Yvonne Anderson-Thomas, our Chef of the Month for March 2016, found both a solace and an unexpected, life-changing solution in cooking. She was willing to reveal her amazing story with us, so that we could share it with all of our readers. Once she had divorced her husband of twenty years, she was uncertain of her next steps. She had gone to school for nursing, but never finished her degree. Instead, drawing from her previous experience managing a bakery, she threw on her chef coat and started selling her baked goods at food festivals. Once she realized this wasn’t getting her quite far enough, she resorted to an old family recipe instead – smoked turkey legs. After some initial success and a very generous loan from a friend, Yvonne started her own food truck and dubbed it Brown Shuga. Suddenly she became very busy tending to three events a day, she enlisted several friends, seasonal employees, and volunteers to help get her business off the ground.
But running a food truck is expensive. It’s not just the ingredients and the cooking she’d have to worry about, but the licensing, any extra fees, prep tables, freezer, cookers, utensils, various other equipment, and managing the truck itself. Fortunately, Yvonne discovered a woman’s shelter that would allow her to park in its lot. She repaid this act of generosity in food and donated tips.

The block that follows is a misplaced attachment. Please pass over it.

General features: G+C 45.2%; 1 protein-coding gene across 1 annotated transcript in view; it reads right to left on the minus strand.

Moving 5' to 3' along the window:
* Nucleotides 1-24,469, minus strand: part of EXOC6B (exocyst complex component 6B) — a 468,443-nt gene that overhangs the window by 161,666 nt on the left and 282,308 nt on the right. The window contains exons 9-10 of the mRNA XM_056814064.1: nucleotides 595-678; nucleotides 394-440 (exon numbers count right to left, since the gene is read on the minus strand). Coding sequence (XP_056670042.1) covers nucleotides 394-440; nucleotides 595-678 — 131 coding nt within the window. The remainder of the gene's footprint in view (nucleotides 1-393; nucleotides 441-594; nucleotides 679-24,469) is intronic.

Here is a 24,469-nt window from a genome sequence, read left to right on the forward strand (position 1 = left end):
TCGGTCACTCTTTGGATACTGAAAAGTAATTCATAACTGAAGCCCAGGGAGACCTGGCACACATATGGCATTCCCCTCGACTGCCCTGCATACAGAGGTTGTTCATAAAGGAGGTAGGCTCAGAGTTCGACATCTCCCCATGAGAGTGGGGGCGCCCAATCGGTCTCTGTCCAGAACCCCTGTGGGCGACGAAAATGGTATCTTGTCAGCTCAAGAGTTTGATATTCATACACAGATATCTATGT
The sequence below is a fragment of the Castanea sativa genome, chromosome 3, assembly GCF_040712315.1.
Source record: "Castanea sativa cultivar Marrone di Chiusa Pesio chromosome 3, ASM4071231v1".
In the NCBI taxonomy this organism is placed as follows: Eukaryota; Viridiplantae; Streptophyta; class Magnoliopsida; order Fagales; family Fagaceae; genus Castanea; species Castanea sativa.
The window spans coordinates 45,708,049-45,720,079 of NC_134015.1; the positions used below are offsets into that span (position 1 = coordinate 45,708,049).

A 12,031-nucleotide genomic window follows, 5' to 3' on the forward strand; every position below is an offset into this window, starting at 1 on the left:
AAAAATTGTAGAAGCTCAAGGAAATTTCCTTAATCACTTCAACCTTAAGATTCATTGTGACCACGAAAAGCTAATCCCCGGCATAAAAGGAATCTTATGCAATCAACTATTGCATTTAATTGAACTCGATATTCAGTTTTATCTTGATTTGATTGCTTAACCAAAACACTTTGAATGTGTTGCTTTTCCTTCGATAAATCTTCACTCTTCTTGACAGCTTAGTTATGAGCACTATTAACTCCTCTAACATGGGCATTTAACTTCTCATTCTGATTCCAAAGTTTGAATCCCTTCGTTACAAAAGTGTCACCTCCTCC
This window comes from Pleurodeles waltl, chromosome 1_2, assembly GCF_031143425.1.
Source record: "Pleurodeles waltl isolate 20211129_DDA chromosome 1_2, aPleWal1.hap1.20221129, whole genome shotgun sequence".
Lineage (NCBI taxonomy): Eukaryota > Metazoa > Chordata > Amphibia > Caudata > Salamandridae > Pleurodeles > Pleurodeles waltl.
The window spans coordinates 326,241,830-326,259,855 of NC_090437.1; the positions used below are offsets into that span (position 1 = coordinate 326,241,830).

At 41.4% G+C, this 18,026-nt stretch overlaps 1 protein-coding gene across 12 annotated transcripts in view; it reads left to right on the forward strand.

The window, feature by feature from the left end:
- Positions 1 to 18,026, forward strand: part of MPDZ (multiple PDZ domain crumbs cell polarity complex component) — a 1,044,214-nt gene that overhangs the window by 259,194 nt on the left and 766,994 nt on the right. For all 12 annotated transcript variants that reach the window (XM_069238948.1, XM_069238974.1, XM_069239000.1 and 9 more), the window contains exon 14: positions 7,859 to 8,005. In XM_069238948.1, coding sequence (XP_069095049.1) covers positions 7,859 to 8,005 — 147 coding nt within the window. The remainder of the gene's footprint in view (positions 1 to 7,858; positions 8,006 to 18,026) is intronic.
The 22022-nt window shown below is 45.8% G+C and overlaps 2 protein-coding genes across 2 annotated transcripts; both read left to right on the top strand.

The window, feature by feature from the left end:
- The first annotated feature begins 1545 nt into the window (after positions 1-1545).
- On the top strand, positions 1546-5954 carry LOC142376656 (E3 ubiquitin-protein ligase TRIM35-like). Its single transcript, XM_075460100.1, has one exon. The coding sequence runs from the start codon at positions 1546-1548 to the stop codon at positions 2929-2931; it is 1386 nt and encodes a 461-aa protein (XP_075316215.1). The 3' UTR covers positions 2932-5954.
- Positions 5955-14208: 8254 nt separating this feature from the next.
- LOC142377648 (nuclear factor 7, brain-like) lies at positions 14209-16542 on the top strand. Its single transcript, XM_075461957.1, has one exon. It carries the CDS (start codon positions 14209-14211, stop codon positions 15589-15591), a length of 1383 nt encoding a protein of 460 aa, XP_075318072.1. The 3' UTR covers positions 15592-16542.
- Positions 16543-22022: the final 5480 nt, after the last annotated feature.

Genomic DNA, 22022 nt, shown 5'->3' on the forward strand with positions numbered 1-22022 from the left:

Soon enough, Brown Shuga grew to include many recipes in the soul-food and Southern comfort tradition. Yvonne added another food truck to help keep up with the demand for her cooking. There were a few setbacks along the way – including the truck’s burst pipes during the winter months – but Yvonne persevered. She fondly recalls her proudest moment during this time: “Finally, when I said, ‘Brown Shuga Soul Food,’ people knew the name, and it made me feel so good.” Now, five years later, she has received numerous accolades and awards, including one for Best Food Truck, acknowledged by the Idaho Statesman.
In retrospect, Yvonne admits her professional trajectory has been quite surprising. She never imagined she’d been running her own food trucks. However, back when she was married, she often found herself cooking for functions on the military bases her husband was stationed at. She recalls how she experimented and experimented until she arrived at the perfect recipes for her signature cornbread and ribs. In the end, these years relocating from base to base was a true test to her and her resourcefulness. “I feel like I have succeeded in letting people know who I am,” Yvonne concludes.
Thank you, Yvonne, for sharing this story with us! It is certainly inspiring, and we hope our readers will feel the same!